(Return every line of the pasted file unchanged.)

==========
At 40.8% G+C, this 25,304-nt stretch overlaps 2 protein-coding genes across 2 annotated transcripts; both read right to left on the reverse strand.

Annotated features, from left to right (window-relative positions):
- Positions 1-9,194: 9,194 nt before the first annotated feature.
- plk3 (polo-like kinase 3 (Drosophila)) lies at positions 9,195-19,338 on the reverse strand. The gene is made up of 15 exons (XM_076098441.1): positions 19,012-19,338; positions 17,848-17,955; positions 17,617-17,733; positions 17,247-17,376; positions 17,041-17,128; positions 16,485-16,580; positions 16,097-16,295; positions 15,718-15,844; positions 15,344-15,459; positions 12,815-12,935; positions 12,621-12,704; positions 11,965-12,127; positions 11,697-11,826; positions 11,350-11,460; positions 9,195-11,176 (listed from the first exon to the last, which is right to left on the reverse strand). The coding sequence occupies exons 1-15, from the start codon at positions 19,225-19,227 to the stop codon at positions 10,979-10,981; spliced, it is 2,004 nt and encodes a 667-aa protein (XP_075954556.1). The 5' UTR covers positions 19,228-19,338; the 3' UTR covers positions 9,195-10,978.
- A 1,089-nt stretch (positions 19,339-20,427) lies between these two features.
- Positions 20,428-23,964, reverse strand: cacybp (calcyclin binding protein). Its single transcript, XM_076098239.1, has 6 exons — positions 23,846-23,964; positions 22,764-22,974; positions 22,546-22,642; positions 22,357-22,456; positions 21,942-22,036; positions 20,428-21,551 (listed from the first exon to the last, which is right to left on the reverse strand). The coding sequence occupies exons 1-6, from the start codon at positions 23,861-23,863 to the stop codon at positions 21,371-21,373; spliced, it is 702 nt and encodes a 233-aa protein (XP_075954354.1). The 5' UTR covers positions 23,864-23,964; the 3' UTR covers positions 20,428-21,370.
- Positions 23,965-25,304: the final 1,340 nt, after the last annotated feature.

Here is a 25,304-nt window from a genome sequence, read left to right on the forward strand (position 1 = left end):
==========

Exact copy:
At 40.8% G+C, this 25,304-nt stretch overlaps 2 protein-coding genes across 2 annotated transcripts; both read right to left on the reverse strand.

Annotated features, from left to right (window-relative positions):
- Positions 1-9,194: 9,194 nt before the first annotated feature.
- plk3 (polo-like kinase 3 (Drosophila)) lies at positions 9,195-19,338 on the reverse strand. The gene is made up of 15 exons (XM_076098441.1): positions 19,012-19,338; positions 17,848-17,955; positions 17,617-17,733; positions 17,247-17,376; positions 17,041-17,128; positions 16,485-16,580; positions 16,097-16,295; positions 15,718-15,844; positions 15,344-15,459; positions 12,815-12,935; positions 12,621-12,704; positions 11,965-12,127; positions 11,697-11,826; positions 11,350-11,460; positions 9,195-11,176 (listed from the first exon to the last, which is right to left on the reverse strand). The coding sequence occupies exons 1-15, from the start codon at positions 19,225-19,227 to the stop codon at positions 10,979-10,981; spliced, it is 2,004 nt and encodes a 667-aa protein (XP_075954556.1). The 5' UTR covers positions 19,228-19,338; the 3' UTR covers positions 9,195-10,978.
- A 1,089-nt stretch (positions 19,339-20,427) lies between these two features.
- Positions 20,428-23,964, reverse strand: cacybp (calcyclin binding protein). Its single transcript, XM_076098239.1, has 6 exons — positions 23,846-23,964; positions 22,764-22,974; positions 22,546-22,642; positions 22,357-22,456; positions 21,942-22,036; positions 20,428-21,551 (listed from the first exon to the last, which is right to left on the reverse strand). The coding sequence occupies exons 1-6, from the start codon at positions 23,861-23,863 to the stop codon at positions 21,371-21,373; spliced, it is 702 nt and encodes a 233-aa protein (XP_075954354.1). The 5' UTR covers positions 23,864-23,964; the 3' UTR covers positions 20,428-21,370.
- Positions 23,965-25,304: the final 1,340 nt, after the last annotated feature.

Here is a 25,304-nt window from a genome sequence, read left to right on the forward strand (position 1 = left end):